Altium has been quite entertaining over the years.
There was Protel, a crash monster so unstable in 1998, a buddy gave me his paid-for copy and went back to Orcad. Then there was the 10-year period when Altium became the elephant graveyard for CAD tools. Tango, PCAD, and I think a few others. When we hardware people gave the software weenies so darn much memory the memory leaks didn't crash the machine, Altium actually stayed up for more than an hour. They started hitting their stride about 10 years ago. They do library creation and maintenance better than OrCAD ever dreamed of. They seemed to understand that the schematic and PCB are really the same information. Symbols and wires in the schematic are footprints and traces in the PCB. And they put in a big button to synchronize the two. A few years ago they did 3-D which I thought was too whizzy, but buddies tell me that they have caught mistakes with it that would have otherwise cost a board spin. Like Orcad going off on PLD design back at Version 7, Altium had to tangent off on FPGA design a few years ago. The upside is that now they actually design the FPGA demo boards so there is actually someone on the property that uses the program. It has gotten a lot better due to that.
I could not disagree more. Nothing is more frustrating then moving between different packages for different functions. In addition, the functions of most of these different packages are highly intertwined and most are based on the same underlying principles (netlists). So you enjoy exporting a netlist from Capture to Allegro, then to PSpice, then? Every function performed in Altium is well implemented. Plus, the walls between software and hardware are coming down and Altium is in my opinion well prepared to deal with this transition. Plus, you are hardly handcuffed to Altium - you can easily export to numerous other platforms if that is your thing. If you hate integrated environments, then you are going to have slim pickings for EDA tools - just check out the blogs at the major software companies and you will find this is the direction the industry is heading.
"Unified Design Platforms" don't work. They inevitably end up linking good tools with bad -- usually in a way that is hard to work around.
Face it, NOBODY makes good tools for all situations.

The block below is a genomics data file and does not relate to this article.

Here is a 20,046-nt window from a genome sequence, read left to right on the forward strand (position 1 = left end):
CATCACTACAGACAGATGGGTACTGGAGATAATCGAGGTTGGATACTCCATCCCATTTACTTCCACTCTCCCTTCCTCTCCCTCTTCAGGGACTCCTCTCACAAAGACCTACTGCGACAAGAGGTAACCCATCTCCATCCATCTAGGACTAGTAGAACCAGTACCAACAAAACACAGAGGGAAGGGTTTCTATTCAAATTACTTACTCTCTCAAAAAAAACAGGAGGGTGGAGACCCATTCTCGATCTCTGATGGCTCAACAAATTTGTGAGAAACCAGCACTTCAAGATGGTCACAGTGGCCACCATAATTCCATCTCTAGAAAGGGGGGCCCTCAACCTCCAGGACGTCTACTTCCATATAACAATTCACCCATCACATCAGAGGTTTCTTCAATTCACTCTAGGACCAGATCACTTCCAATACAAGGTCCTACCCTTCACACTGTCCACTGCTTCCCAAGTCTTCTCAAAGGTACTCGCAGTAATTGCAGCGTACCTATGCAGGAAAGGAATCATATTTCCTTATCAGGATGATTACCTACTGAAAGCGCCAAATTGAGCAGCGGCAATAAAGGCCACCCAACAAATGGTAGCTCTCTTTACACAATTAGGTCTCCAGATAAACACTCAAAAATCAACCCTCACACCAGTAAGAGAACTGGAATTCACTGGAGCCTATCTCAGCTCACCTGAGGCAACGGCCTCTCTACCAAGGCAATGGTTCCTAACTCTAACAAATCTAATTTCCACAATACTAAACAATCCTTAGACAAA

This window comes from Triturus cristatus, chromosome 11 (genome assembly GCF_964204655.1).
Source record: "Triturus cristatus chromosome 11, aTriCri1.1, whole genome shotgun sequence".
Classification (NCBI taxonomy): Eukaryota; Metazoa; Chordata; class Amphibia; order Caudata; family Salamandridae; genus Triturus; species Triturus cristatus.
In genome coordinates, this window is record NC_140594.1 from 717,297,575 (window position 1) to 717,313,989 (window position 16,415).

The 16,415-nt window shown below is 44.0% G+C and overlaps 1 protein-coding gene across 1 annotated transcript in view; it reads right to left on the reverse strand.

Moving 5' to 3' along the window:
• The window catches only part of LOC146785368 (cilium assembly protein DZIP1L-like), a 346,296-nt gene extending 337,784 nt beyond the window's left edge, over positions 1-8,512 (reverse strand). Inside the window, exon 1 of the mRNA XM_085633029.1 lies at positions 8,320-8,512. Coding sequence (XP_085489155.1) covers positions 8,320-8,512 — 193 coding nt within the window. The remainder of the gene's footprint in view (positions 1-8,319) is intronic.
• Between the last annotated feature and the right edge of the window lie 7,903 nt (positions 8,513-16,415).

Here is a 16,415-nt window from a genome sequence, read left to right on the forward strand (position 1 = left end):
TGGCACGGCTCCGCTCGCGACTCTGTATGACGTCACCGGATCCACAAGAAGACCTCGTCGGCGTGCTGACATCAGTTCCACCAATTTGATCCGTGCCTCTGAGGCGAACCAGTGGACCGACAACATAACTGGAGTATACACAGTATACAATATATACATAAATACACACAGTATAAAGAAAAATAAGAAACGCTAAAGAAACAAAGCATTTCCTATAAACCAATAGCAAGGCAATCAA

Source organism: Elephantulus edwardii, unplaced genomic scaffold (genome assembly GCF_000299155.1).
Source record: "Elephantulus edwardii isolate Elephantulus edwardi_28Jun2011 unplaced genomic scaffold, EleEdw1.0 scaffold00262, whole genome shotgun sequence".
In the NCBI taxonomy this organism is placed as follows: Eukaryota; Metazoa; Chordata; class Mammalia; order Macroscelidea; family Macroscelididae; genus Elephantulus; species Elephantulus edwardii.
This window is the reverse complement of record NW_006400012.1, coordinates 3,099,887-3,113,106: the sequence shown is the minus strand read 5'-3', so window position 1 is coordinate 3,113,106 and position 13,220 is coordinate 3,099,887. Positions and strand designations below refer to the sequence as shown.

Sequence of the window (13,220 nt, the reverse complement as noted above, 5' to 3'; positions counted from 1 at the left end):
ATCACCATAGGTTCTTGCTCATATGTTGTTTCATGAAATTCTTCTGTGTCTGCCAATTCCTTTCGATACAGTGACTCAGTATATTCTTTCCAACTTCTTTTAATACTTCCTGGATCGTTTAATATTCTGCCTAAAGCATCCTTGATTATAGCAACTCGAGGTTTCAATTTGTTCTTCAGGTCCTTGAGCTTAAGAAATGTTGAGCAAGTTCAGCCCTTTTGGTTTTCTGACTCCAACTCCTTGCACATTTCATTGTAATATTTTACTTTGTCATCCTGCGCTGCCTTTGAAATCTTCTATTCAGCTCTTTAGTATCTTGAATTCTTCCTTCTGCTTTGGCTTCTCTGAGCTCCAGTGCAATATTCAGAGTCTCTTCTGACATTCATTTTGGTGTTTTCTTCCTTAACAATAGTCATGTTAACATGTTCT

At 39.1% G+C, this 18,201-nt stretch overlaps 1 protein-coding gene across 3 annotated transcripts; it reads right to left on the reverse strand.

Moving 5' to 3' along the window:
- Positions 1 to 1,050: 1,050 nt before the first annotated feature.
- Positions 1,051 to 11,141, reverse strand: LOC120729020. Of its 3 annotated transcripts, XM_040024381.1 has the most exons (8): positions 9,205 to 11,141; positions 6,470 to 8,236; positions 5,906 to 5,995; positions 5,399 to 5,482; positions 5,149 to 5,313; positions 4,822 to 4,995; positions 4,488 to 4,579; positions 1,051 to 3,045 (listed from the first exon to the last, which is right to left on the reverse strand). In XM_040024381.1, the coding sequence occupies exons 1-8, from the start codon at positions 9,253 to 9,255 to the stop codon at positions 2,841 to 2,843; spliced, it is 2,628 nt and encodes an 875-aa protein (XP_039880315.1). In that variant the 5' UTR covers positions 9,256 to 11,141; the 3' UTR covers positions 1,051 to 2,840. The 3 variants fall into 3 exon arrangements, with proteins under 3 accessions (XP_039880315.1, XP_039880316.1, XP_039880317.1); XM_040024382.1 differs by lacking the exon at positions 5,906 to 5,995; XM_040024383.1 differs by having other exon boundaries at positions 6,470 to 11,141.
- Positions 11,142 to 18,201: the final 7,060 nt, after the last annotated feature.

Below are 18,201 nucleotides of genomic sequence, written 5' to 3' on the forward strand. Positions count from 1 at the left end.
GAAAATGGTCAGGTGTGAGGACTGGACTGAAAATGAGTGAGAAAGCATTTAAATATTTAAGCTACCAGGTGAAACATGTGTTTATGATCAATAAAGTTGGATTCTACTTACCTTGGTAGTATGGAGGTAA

On the China front -- you may see China as a new and exciting market. I see it as a land of spammers and totalitarian government. I'm sure this will change -- eventually -- but until then, I'm not allowing my browser to talk to any company sited in China.
Thank you for being a Protel customer and I hope I can shed some light on the situation. Altium is acting upon its vision of a unified design platform (replacing tool chains), connected device design (IDC forecasts 15B devices by 2015) and cloud utilization (check out Amazon web services and our recent acquisition of Morfik). These actions/strategies are in tune with technology trends. So Altium Designer will be much different than Protel. Give Altium Designer 10 a try - I think you will like it.
I know that my company has a lot of problems regarding hiring and consequent attrition of engineers in Shanghai. Luckily we've been able to deal with this without sacrificing quality. But I admit that highly rotating engineering job market is great for the engineers, bad for the product quality. I've heard the average increase in pay in Shanghai per year is about 20%!!!! So I don't know how Altium is going to deal with this.
What are the engineering and design challenges in creating successful IoT devices? These devices are usually small, resource-constrained electronics designed to sense, collect, send, and/or interpret data. Some of the devices need to be smart enough to act upon data in real time, 24/7. Are the design challenges the same as with embedded systems, but with a little developer- and IT-skills added in? What do engineers need to know? Rick Merritt talks with two experts about the tools and best options for designing IoT devices in 2016. Specifically the guests will discuss sensors, security, and lessons from IoT deployments.